The firm behind the Limerick Tunnel, which is backed by guaranteed payments from the Government, has posted a pre-tax loss of €6.4m.
Transport Infrastructure Ireland provided payments in so-called traffic guarantees of €4.4m to Directroute (Limerick) Ltd in 2016, as well as €5.4m in so-called operational payments.
New accounts show the firm’s operating profits climbed 38% to €9.4m, as revenues increased 11% to €23.7m.
The pre-tax loss of €6.4m was down 23% on the 2015 loss of €8.3m. The loss was due in large part to non-cash depreciation cost of €13.48m, and finance payments of €15.8m. The operator of the tunnel, which opened seven years ago, includes investors from Lagan, Roadbridge, Sisk, Strabag, as well as AIB and Meridiam.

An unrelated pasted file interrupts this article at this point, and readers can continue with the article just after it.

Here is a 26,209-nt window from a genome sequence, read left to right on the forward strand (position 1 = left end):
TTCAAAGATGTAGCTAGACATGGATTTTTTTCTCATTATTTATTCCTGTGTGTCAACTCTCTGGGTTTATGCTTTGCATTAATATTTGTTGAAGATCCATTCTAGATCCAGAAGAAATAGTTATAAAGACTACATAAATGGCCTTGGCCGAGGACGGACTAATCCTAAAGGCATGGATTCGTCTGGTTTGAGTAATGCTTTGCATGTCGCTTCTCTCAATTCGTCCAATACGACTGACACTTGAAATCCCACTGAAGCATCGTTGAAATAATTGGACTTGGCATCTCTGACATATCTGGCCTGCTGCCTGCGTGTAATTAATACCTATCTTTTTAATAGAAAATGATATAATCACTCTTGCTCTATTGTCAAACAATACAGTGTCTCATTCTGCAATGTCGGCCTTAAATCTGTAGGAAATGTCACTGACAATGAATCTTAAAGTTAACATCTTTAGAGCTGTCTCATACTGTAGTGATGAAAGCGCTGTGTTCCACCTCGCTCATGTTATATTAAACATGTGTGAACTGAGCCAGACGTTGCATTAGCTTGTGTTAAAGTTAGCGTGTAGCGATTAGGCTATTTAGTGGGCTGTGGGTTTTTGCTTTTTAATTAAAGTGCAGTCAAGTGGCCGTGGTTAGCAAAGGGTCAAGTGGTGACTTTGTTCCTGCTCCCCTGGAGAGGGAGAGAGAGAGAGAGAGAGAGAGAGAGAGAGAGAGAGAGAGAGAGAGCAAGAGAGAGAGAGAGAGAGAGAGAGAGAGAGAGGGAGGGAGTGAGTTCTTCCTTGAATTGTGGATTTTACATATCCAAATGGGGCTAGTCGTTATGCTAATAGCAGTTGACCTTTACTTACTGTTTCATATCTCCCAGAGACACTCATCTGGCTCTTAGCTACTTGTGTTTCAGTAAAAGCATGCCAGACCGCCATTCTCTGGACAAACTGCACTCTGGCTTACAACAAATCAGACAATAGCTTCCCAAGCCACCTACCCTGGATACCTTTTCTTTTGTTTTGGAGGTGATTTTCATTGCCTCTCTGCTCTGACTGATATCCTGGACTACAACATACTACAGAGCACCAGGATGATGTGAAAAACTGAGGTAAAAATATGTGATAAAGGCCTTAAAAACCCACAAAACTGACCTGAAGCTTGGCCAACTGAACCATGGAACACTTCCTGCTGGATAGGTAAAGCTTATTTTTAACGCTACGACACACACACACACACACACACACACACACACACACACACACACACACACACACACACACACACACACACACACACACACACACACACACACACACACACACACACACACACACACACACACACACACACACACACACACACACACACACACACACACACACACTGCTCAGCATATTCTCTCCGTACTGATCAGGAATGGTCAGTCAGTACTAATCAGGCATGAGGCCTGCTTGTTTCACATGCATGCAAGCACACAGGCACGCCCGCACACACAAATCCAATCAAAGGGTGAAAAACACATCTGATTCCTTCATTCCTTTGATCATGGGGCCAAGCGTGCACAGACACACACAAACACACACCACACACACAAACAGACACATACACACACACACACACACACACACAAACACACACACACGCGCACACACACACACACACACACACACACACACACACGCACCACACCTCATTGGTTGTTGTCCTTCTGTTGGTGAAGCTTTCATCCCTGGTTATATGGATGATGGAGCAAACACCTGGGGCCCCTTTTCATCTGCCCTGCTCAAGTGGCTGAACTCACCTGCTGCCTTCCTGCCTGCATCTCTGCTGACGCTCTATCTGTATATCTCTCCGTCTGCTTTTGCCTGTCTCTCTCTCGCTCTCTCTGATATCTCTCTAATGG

Tolls rose 11% to €13.8m, equivalent to €37,977 a day. The €4.4m in traffic guarantees by Transport Infrastructure Ireland is slightly less than the €4.8m it paid in 2015.
The payments are made when daily traffic volumes fall below 23,000 vehicles. They were put in place at the outset of the project to attract bidders.
“The largest expense remains interest-repayment on the project funding mainly in the form of bank loans and bonds. Traffic guarantee payments have increased in line with the contract and provide a necessary contribution to the project funding,” the company said.
The firm owed creditors €391m, down slightly from €397m in the year.
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